What am I trying to accomplish by making my movie, new play and possibly TV series WalledIN? A seventeen-year-old’s story about her struggles with mental health and her coping resources. You’re a male actor of a certain background and age. What do you know about this subject?
I know a fair amount: personal and professional lived experience. I am highly educated invested in the topics and I am a creator.
What I wish to offer the world through my work is a chance to participate in an important conversation after attending a screening, or production of WalledIN. I believe mental health in our youth and in general is one of the major challenges for our world in the next twenty-five years. If you don’t believe me, read the headlines in almost every major news platform as kids head back to school.
I believe some way or another we will be forced to create new resources, revamped systems, new investments, new education and breakthroughs in science and technology all to support mental health.
I believe our school systems need to change to accommodate trauma sensitive programming, further educated staff, teachers and administrators so school is more than a place for education, but a safe place for social interaction and life experience.
I believe the police in our neighborhoods need to be educated and practise a new supportive form of de-escalation as they come upon certain circumstances.
I believe the neighborhood/community like: bus drivers, merchants, post office, delivery services, restaurants and stores need to become more aware of their surroundings, who their customers are and what are their needs.
And so on and so on…
Why do I believe in all these things? Here are a few reasons: social media, cell phones and access to information and disinformation at the touch of a button, climate change, privatization of health care, the public school system, the divide between the classes, and the social movements of today.
As I walk down the street, I find myself clapping my hands, and screaming ‘heads up,’ as young people come within one step of bumping into me because their eyes are looking down at a phone. I try to step aside and make sure I don’t bump into anyone, but on a crowded street it can become an unwelcome obstacle. Go to a school campus and see who is talking and listening or who is on their phone talking at someone or not at all.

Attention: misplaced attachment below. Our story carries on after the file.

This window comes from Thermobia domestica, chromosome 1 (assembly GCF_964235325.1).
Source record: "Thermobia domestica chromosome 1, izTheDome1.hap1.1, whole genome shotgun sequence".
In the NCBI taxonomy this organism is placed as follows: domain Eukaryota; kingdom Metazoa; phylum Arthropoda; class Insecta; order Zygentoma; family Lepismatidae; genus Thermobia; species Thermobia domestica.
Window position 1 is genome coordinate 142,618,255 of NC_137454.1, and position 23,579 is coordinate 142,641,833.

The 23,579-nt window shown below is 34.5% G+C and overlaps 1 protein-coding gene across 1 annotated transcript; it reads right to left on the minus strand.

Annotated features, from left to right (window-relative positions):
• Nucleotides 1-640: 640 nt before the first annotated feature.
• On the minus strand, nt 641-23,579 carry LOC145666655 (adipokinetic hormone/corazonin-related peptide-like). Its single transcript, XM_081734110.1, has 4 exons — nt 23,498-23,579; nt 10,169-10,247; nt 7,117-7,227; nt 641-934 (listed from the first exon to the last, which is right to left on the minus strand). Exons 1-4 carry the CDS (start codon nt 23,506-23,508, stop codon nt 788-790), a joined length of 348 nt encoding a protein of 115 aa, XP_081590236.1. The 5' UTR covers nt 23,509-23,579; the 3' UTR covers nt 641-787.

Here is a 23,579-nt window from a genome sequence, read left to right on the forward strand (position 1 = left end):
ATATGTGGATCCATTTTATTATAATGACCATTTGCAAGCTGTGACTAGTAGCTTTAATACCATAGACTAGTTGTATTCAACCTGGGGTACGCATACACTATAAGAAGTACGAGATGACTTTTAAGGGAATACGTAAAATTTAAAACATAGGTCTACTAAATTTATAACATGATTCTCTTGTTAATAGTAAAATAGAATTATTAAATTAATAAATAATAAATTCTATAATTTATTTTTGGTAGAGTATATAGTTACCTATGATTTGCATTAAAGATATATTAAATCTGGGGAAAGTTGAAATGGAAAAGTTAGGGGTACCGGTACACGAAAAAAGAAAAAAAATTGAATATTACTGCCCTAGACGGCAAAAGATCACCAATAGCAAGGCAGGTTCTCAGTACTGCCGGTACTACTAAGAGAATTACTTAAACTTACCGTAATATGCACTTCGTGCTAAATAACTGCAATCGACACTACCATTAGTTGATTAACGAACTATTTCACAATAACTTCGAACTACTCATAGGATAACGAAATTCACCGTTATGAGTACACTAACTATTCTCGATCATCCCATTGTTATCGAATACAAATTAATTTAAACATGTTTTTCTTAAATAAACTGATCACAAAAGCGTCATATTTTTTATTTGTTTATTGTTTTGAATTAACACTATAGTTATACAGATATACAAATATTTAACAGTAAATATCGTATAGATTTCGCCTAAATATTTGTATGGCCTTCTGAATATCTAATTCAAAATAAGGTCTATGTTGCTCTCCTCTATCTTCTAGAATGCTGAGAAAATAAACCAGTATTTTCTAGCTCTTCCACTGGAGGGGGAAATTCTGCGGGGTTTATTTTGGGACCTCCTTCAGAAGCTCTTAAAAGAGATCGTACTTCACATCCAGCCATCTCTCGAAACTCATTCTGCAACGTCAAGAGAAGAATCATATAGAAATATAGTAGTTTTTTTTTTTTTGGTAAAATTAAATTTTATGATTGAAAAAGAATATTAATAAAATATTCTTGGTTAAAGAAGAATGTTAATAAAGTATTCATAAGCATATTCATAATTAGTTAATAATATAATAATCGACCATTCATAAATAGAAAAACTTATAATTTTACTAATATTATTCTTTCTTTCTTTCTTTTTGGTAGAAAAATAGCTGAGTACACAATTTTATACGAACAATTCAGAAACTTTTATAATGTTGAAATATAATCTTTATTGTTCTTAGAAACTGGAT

The bullying and provocations from kids on social media is out of control. Influencers are constantly marketing goods and services that most people cannot afford or don’t even need. Over all, the pressures on kids to be like someone else is unnecessarily high. I know it is a thing for a teenager to feel that kind of pressure, but it appears to be on steroids.
Notwithstanding, there are thousands of opportunities online for kids to learn, explore, expand, connect and share their talents, ideas and thoughts today more than in past generations. I also believe that the speed at which information is moving is too fast for most human minds to safely comprehend in real time, let alone fresh young minds. Look at the brilliant advancements in AI and the discussion being brought to the world’s attention right now by the WGA, SAG-AFTRA and other industries by unions taking a stand before it’s too late for people who are just trying to make a living wage.
Advancement in technology is amazing, so important and so is how it is regulated so we can advance with it.
The divide between the classes seems to be an unfortunate reality and evolution within a capitalist society. A piece of paper called ‘money,’ is agreed upon by the population as the common goal: collect as much as you can, charge as much as you can, save as much as you can, work as hard as you can and only focus on this piece of paper. Are you the best, the most famous, the most important? Will you vote for me or pressure your neighbor by making it harder for them to vote for whom they believe in so your person can win?
I can go on and on, but do you really care. I believe positive moves and healthy directions come in the form of conversations, connections and respectful communications.
It is like we are in a time where we can either make a horrible decision and the results could be disastrous for thousands and/or ourselves, or we can make difficult healthy, bold decisions and evolve with the help of technology into a better time.
Therefore, our youth deserve every positive, creative, proactive, intelligent, logical opportunity within their education systems, and community to become good people. Taking care of their mental health is one of the most important challenges of our time.
If we take care of each other by educated awareness, sensitivity and inclusive systems.: we end up taking care of everybody tomorrow.
I am grateful you took the time to read this opinion piece, and I hope it connects with you in some way, and if I’m lucky you could be interested in joining, supporting or teaming up with WalledIN, the Conversation.
Take a look at what’s happening with my project and reach out.
Al works in film/tv and the theatre in New York, Toronto, and Los Angeles some highlights include: the award-winning short film Walled IN (written & produced by Al), Workin’ Moms, The Umbrella Academy, The Novice, Nikita, How To Lose A Guy in 10 Days, Showtime’s Street Time, Off Broadway: The Interrogation, Will (written by Al), 2013 Winner! LA Drama Critics Awards for Best Production, Director, Adaptation, CYRANO (World Premiere, DeafWest/Fountain Theatre), 2011 Ovation & LA Weekly Award winning Best Musical, Best Musical Director, Best Director, HOBOKEN TO HOLLYWOOD, The Sunshine Boys (with Hal Linden and Allan Miller) plus, many more. Today, Al is a finalist at the Actors Studio and works as an actor, writer, filmmaker and acting professor in Toronto.